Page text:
In addition to its other features, OpenOffice contains a Draw module that makes it easier to create graphics, organizers, flowcharts, etc. Another module, Math, helps you to create math equations using symbols, then embed the equations in Write, the wordprocessing module.
Aside from these features, OpenOffice.org provides forums where users can resolve problems, study tutorials, and share templates. Many of the add-on templates are free, while some are commercial and will charge a fee. OpenOffice is compatible with MS Windows, Linux and MAC, and it's available in several languages. All together, this highly rated open source software provides lots functionality for teachers, students and parents.
Secure for student use when software is downloaded under adult supervision for students under 13.
#5 ThingLink Education
ThingLink Education gives students a way to tag images and make them interactive. It's a great tool to use as part of a presentation. Students link selected parts of an image to videos, text, or links to social media.
Create digital music for multimedia presentations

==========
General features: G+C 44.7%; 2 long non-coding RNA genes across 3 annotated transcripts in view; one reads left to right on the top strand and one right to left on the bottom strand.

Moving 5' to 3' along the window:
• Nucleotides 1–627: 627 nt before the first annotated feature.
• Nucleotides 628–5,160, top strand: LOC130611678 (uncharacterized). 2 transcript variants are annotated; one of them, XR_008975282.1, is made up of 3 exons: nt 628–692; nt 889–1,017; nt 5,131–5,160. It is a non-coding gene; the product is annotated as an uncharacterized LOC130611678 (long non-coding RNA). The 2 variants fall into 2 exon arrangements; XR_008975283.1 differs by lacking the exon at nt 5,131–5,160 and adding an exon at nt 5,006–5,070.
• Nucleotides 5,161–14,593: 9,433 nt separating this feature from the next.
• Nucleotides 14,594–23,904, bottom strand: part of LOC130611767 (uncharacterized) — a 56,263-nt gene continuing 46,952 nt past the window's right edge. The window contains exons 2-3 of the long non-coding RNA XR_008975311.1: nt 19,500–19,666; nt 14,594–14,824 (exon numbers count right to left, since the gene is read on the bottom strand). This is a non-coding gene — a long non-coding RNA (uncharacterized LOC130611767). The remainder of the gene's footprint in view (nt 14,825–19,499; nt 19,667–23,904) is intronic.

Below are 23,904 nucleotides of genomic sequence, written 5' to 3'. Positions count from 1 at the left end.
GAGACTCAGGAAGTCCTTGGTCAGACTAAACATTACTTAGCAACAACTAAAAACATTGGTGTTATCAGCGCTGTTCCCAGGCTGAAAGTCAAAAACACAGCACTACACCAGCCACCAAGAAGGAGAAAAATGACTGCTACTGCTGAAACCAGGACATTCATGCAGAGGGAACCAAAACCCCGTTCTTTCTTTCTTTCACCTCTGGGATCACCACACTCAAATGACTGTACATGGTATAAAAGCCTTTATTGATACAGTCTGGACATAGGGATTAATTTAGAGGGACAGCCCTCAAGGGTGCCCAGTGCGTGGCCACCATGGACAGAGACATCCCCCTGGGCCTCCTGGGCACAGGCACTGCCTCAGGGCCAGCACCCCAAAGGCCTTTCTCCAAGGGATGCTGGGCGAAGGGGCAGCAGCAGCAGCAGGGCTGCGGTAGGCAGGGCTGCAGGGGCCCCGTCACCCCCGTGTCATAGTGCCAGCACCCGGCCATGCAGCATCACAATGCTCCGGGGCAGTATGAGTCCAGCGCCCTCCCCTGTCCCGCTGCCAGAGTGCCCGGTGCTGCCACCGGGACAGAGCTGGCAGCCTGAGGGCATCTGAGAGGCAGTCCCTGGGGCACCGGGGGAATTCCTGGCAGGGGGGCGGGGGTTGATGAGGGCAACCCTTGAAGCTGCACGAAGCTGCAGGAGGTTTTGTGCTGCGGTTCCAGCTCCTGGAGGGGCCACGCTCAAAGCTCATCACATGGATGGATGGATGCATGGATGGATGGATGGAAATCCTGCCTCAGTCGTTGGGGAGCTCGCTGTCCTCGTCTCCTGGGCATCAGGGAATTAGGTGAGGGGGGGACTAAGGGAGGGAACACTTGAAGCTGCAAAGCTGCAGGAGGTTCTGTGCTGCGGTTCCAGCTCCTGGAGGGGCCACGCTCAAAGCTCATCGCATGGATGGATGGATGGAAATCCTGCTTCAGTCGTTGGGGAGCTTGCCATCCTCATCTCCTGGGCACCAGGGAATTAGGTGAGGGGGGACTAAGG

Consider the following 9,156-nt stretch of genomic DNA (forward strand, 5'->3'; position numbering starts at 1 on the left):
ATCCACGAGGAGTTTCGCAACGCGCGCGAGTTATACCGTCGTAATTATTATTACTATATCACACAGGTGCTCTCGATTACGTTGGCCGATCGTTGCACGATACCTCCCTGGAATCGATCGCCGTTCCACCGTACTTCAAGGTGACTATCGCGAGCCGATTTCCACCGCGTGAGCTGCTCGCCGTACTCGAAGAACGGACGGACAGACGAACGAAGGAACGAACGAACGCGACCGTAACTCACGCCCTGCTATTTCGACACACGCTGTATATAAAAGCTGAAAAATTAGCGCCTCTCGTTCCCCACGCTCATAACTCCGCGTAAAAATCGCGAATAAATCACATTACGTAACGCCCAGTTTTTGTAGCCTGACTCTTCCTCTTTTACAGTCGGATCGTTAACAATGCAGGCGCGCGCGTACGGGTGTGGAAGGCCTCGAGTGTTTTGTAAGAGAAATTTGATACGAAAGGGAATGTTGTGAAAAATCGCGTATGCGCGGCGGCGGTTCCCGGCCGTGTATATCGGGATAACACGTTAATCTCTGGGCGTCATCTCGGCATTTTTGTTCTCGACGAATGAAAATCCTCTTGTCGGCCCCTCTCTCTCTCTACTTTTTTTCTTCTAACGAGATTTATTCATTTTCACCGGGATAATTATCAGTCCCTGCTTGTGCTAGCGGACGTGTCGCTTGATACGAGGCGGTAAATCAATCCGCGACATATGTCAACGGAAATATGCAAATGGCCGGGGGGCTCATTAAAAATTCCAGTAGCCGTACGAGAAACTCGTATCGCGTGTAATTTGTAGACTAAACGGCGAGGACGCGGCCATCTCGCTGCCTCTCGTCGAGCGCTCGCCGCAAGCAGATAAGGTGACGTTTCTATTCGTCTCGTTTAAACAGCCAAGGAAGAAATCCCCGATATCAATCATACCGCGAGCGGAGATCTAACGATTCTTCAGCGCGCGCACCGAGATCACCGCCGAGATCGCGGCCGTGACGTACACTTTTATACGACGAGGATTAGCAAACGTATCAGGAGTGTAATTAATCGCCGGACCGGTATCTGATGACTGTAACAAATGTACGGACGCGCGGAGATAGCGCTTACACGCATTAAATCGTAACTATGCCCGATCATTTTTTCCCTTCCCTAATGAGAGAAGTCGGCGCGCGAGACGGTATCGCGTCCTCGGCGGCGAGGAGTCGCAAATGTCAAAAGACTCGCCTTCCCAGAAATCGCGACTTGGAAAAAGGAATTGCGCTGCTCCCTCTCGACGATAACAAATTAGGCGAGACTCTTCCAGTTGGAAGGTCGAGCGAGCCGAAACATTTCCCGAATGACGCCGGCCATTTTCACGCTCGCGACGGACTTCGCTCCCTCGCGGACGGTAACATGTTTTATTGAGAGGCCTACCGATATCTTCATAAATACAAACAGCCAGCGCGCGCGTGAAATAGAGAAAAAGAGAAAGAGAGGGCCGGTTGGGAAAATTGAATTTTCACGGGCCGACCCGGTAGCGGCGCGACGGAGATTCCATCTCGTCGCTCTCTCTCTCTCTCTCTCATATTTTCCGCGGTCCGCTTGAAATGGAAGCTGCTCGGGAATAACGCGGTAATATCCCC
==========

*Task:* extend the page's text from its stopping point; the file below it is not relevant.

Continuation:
Audacity is a downloadable software sound editor. This award-winning sound editor helps students and teachers personalize their projects. The digital recordings can then be used in combination with presentation software or video software.
Cut, splice and mix sounds. Change the speed and pitch. Use it to create podcasts and mp3 recordings and download them to a player or CD. Convert your favorite old records and tapes to digital recordings.
Secure for student use when downloaded using a teacher's or parent's email account.
Edit and share your photos
Flickr is a website where you share and edit your photos. Flickr handles the organization and sharing. Its ease-of-use and integration of the partnership has made Flickr a standard image gallery tool.
Flickr has integrated itself well into established online applications and services, such as blogs and Facebook.
Flickr is also a rich source of Creative Commons images for use in the classroom.